World / Politics

Stormy Daniels’ suit against Trump gets boost from Cohen’s guilty plea

Bloomberg

An explosive plea agreement by Donald Trump’s former lawyer may give porn star Stephanie Clifford a second act in the courtroom and renew her effort to question the president under oath.

The case is “far from over,” her lawyer, Michael Avenatti, said in an interview. “I will not rest until America knows the truth about what happened.”

Clifford, whose stage name is Stormy Daniels, filed a lawsuit in March against the president and the lawyer, Michael Cohen, alleging an agreement she signed to keep quiet about an alleged affair with Trump in exchange for $130,000 was void because it violated campaign finance laws.

Trump questioned her honesty. Cohen, for months, denied wrongdoing. And the suit was placed on hold while the president’s ex-attorney was under criminal investigation in New York.

All that changed with Cohen’s appearance Tuesday in Manhattan federal court, where he admitted he facilitated payments ahead of the 2016 election to two women, Daniels and former Playboy model Karen McDougal, to keep them quiet about alleged affairs with Trump. Cohen and his lawyer said he was acting at Trump’s direction — validating Clifford’s central allegation that the payment had amounted to an illegal campaign contribution.

Cohen’s admission will allow Clifford to “jump-start” the suit in federal court in Los Angeles, Avenatti said in a telephone interview. He said he intends to use a hearing next month to ask a judge to lift a temporary hold on the suit that was put in place after Cohen said he would be forced to use his Fifth Amendment right against self-incrimination if he were asked to testify.

Crucially, Avenatti said he will renew his effort to force Trump to answer questions in a deposition and say what he knew about about the hush payment and when he knew it. “I will ask numerous questions directly related to Trump’s knowledge of the payments, participation in the payments, agreement with Cohen and attempts to cover-up the crime,” he said.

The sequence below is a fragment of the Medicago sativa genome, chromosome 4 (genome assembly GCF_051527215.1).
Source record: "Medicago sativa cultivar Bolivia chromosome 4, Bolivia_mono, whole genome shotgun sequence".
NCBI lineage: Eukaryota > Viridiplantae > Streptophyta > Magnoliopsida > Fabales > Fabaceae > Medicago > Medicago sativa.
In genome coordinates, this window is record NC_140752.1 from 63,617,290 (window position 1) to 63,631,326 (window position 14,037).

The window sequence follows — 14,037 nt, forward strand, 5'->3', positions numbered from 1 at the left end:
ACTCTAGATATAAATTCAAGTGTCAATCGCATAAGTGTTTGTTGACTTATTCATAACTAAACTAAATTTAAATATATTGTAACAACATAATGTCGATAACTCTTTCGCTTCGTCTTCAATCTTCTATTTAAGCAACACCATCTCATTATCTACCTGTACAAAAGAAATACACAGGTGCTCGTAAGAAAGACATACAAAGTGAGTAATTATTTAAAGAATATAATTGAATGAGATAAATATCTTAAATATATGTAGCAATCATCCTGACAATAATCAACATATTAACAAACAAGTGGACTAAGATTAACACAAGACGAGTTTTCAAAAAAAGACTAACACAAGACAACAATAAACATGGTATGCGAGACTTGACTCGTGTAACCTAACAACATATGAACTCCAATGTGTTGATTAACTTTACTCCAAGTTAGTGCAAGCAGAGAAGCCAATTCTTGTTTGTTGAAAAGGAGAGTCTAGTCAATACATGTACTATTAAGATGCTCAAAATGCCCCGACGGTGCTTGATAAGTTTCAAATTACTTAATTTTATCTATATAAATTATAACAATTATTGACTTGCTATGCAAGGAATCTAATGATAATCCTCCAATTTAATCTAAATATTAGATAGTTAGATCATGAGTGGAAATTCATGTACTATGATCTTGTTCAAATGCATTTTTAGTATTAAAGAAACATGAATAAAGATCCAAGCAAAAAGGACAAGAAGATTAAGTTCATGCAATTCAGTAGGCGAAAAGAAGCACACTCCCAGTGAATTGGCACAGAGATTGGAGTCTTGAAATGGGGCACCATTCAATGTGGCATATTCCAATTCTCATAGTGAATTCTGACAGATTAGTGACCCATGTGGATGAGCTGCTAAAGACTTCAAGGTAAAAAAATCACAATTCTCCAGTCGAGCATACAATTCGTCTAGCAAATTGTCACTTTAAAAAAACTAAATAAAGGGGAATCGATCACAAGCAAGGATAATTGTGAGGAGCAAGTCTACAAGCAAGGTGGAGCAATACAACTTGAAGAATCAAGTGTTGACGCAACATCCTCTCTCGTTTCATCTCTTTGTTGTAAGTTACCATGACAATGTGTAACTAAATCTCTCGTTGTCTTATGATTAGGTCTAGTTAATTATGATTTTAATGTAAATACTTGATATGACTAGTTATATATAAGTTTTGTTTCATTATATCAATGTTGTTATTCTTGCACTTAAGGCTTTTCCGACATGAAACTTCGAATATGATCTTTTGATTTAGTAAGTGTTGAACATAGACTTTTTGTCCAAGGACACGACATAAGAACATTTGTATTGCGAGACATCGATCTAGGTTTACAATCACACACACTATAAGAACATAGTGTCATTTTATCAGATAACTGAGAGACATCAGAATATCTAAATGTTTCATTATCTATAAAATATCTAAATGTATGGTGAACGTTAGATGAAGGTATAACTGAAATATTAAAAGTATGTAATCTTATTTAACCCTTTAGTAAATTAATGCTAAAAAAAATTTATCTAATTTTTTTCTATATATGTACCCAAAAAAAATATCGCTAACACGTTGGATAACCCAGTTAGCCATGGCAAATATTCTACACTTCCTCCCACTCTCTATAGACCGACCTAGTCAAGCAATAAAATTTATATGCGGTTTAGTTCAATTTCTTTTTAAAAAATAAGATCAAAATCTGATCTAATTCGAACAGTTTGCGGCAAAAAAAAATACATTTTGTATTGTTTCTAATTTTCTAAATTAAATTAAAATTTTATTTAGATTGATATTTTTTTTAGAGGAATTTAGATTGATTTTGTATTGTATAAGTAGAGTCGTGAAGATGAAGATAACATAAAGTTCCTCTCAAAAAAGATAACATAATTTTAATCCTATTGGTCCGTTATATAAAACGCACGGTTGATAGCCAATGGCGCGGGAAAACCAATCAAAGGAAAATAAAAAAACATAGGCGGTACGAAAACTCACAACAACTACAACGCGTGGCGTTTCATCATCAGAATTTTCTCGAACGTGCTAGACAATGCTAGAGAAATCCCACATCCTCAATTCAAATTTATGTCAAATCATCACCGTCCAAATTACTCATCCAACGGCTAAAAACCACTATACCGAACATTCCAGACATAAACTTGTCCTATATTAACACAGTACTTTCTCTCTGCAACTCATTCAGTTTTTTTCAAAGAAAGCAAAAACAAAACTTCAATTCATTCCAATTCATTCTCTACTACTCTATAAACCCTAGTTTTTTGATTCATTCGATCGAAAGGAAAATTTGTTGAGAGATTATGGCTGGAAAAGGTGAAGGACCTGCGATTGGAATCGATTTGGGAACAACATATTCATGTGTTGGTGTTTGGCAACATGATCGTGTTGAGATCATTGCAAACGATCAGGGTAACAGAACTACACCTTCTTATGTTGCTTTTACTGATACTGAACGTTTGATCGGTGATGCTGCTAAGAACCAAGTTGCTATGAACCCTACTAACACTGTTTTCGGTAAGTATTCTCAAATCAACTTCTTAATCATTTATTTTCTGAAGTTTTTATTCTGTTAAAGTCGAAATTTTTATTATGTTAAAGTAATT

But getting the sitting president into a conference room with an opposing lawyer won’t be easy. He can and likely will appeal any efforts to compel him to offer testimony.

“Does he wish to also invoke the Fifth Amendment? Otherwise I think he’d have to testify,” said Harry Sandick, a former federal prosecutor in Manhattan who isn’t involved in the case. “See Clinton v. Jones.”

The Supreme Court’s 1997 decision in Paula Jones’s lawsuit against Bill Clinton held that the president doesn’t have immunity in federal lawsuits over purely private acts.

Avenatti said he’ll also seek to depose Cohen.

Outside the courts, Cohen’s guilty plea also advances the agenda of Avenatti, who has said he’s considering a presidential run and frequently attacks Trump during TV interviews and in tweets.

Cohen’s plea deal “shows that from the outset of the campaign they were very nervous about the truth coming to light,” Avenatti said. “They engaged in a criminal enterprise to cover it up and hide the truth from the American public.”

“I am more motivated than ever and look forward to extinguishing this dumpster fire of a presidency,” he added.

Clifford’s suit was filed a month before FBI agents raided Cohen’s office, home and hotel room. Since the case was filed, Avenatti has gone on to represent at least three more women who claim they have hush deals with Trump, including one who alleges he got her pregnant. Avenatti hasn’t named the women or revealed if the alleged pregnancy was brought to term.

Both Avenatti and Clifford have been subjected to withering criticism from Trump’s allies, who have accused the lawyer of using the case to boost his professional and political ambitions. He says he and his client spend tens of thousands of dollars a month on security. Last month, Clifford was arrested and briefly detained in a strip-club raid in Ohio that Avenatti said was politically motivated.

Clifford responded to Cohen’s plea with a tweet: “How ya like me now?!”